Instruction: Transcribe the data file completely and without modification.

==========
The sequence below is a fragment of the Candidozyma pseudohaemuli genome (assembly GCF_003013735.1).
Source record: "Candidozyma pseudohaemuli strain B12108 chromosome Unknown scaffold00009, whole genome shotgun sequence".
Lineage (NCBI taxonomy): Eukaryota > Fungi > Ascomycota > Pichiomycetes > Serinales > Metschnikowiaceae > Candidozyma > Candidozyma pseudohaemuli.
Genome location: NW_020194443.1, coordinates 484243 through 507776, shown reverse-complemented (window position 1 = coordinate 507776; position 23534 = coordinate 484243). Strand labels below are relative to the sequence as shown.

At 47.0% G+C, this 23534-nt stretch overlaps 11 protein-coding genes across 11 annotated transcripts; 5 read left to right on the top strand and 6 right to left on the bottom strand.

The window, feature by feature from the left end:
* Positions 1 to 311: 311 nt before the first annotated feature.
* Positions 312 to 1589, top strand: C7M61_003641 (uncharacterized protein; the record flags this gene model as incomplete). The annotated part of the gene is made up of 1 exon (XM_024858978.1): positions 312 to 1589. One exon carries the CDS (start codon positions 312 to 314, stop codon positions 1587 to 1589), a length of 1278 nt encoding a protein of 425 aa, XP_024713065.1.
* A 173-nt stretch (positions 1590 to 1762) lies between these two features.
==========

The sequence below is a fragment of the Candidozyma pseudohaemuli genome (assembly GCF_003013735.1).
Source record: "Candidozyma pseudohaemuli strain B12108 chromosome Unknown scaffold00009, whole genome shotgun sequence".
Lineage (NCBI taxonomy): Eukaryota > Fungi > Ascomycota > Pichiomycetes > Serinales > Metschnikowiaceae > Candidozyma > Candidozyma pseudohaemuli.
Genome location: NW_020194443.1, coordinates 484243 through 507776, shown reverse-complemented (window position 1 = coordinate 507776; position 23534 = coordinate 484243). Strand labels below are relative to the sequence as shown.

At 47.0% G+C, this 23534-nt stretch overlaps 11 protein-coding genes across 11 annotated transcripts; 5 read left to right on the top strand and 6 right to left on the bottom strand.

The window, feature by feature from the left end:
* Positions 1 to 311: 311 nt before the first annotated feature.
* Positions 312 to 1589, top strand: C7M61_003641 (uncharacterized protein; the record flags this gene model as incomplete). The annotated part of the gene is made up of 1 exon (XM_024858978.1): positions 312 to 1589. One exon carries the CDS (start codon positions 312 to 314, stop codon positions 1587 to 1589), a length of 1278 nt encoding a protein of 425 aa, XP_024713065.1.
* A 173-nt stretch (positions 1590 to 1762) lies between these two features.